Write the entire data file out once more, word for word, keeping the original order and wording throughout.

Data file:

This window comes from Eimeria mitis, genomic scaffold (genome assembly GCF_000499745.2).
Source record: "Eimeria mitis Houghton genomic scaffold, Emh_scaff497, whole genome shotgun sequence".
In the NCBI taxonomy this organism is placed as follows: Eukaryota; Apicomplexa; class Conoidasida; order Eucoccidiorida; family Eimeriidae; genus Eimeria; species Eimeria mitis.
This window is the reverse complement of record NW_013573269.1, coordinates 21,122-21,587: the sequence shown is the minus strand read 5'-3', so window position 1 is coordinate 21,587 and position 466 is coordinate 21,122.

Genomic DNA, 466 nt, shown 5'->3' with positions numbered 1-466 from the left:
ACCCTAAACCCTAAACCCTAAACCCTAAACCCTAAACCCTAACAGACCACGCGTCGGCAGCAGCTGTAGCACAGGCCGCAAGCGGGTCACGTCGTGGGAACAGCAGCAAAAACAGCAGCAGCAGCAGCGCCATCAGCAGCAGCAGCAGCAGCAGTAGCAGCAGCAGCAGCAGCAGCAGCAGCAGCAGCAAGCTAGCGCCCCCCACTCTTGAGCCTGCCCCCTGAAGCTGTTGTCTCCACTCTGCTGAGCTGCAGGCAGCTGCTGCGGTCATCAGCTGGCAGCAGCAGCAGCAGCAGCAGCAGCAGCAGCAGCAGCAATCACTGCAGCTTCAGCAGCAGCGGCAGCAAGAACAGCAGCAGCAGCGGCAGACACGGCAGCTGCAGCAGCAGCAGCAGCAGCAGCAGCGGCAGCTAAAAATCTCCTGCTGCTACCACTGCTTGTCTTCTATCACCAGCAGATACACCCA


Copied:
This window comes from Eimeria mitis, genomic scaffold (genome assembly GCF_000499745.2).
Source record: "Eimeria mitis Houghton genomic scaffold, Emh_scaff497, whole genome shotgun sequence".
In the NCBI taxonomy this organism is placed as follows: Eukaryota; Apicomplexa; class Conoidasida; order Eucoccidiorida; family Eimeriidae; genus Eimeria; species Eimeria mitis.
This window is the reverse complement of record NW_013573269.1, coordinates 21,122-21,587: the sequence shown is the minus strand read 5'-3', so window position 1 is coordinate 21,587 and position 466 is coordinate 21,122.

Genomic DNA, 466 nt, shown 5'->3' with positions numbered 1-466 from the left:
ACCCTAAACCCTAAACCCTAAACCCTAAACCCTAAACCCTAACAGACCACGCGTCGGCAGCAGCTGTAGCACAGGCCGCAAGCGGGTCACGTCGTGGGAACAGCAGCAAAAACAGCAGCAGCAGCAGCGCCATCAGCAGCAGCAGCAGCAGCAGTAGCAGCAGCAGCAGCAGCAGCAGCAGCAGCAGCAAGCTAGCGCCCCCCACTCTTGAGCCTGCCCCCTGAAGCTGTTGTCTCCACTCTGCTGAGCTGCAGGCAGCTGCTGCGGTCATCAGCTGGCAGCAGCAGCAGCAGCAGCAGCAGCAGCAGCAGCAGCAATCACTGCAGCTTCAGCAGCAGCGGCAGCAAGAACAGCAGCAGCAGCGGCAGACACGGCAGCTGCAGCAGCAGCAGCAGCAGCAGCAGCGGCAGCTAAAAATCTCCTGCTGCTACCACTGCTTGTCTTCTATCACCAGCAGATACACCCA